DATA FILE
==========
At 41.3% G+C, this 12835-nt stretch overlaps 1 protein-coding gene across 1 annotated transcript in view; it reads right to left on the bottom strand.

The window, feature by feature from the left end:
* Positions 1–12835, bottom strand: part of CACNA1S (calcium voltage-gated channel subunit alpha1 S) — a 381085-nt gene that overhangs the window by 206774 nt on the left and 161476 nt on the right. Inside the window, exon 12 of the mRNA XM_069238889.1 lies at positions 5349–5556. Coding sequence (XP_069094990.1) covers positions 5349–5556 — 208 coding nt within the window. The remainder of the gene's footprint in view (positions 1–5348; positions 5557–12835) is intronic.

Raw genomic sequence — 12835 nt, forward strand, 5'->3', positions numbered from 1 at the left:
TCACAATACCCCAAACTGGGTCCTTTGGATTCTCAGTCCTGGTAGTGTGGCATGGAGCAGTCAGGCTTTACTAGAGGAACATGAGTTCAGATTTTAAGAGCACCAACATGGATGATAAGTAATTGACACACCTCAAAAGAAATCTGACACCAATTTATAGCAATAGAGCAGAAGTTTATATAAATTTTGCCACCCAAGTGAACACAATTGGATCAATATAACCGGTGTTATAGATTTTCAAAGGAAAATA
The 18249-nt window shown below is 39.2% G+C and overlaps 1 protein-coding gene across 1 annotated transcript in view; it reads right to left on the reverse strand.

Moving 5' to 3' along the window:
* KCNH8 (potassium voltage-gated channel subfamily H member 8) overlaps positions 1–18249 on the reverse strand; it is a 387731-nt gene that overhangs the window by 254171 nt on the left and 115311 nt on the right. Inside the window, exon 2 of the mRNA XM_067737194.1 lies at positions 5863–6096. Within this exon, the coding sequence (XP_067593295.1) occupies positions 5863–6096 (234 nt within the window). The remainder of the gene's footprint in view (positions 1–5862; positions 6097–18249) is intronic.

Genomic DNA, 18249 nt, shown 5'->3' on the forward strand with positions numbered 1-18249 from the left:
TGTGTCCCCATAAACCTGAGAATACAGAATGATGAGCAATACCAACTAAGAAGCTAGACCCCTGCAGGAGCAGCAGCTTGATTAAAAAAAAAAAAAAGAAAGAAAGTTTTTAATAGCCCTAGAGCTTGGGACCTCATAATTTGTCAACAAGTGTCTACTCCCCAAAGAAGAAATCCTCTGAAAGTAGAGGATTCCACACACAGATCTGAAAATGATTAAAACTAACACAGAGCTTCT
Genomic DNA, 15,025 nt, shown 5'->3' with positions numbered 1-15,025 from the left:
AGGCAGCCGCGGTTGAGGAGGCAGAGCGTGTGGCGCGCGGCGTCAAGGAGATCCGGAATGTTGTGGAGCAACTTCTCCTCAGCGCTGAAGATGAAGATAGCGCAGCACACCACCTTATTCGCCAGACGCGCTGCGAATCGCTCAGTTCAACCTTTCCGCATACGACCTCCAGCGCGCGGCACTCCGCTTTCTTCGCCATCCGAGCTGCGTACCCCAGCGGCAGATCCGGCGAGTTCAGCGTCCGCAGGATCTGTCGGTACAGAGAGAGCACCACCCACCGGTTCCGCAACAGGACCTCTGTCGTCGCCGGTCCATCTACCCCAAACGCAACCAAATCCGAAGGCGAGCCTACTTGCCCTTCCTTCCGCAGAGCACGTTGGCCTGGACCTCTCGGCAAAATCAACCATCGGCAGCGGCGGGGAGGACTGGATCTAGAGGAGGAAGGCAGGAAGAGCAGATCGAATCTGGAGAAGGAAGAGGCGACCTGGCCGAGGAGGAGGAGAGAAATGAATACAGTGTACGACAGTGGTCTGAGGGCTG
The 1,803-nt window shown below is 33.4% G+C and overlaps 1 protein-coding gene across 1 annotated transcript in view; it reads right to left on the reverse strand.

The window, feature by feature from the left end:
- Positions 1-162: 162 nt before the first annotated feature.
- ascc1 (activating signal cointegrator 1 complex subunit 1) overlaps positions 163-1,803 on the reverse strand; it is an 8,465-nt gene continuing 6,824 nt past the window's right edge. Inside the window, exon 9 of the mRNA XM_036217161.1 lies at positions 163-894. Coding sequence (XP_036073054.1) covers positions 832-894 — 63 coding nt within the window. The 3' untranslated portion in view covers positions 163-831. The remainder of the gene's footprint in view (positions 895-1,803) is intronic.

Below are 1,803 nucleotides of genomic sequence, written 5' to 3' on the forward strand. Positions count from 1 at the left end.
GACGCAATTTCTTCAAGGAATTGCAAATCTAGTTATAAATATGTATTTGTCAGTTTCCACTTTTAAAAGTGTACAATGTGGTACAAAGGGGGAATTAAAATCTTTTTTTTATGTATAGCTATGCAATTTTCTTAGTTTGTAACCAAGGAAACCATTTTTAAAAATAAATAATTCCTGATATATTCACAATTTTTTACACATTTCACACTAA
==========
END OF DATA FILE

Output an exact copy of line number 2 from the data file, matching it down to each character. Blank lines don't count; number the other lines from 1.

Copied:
The window, feature by feature from the left end: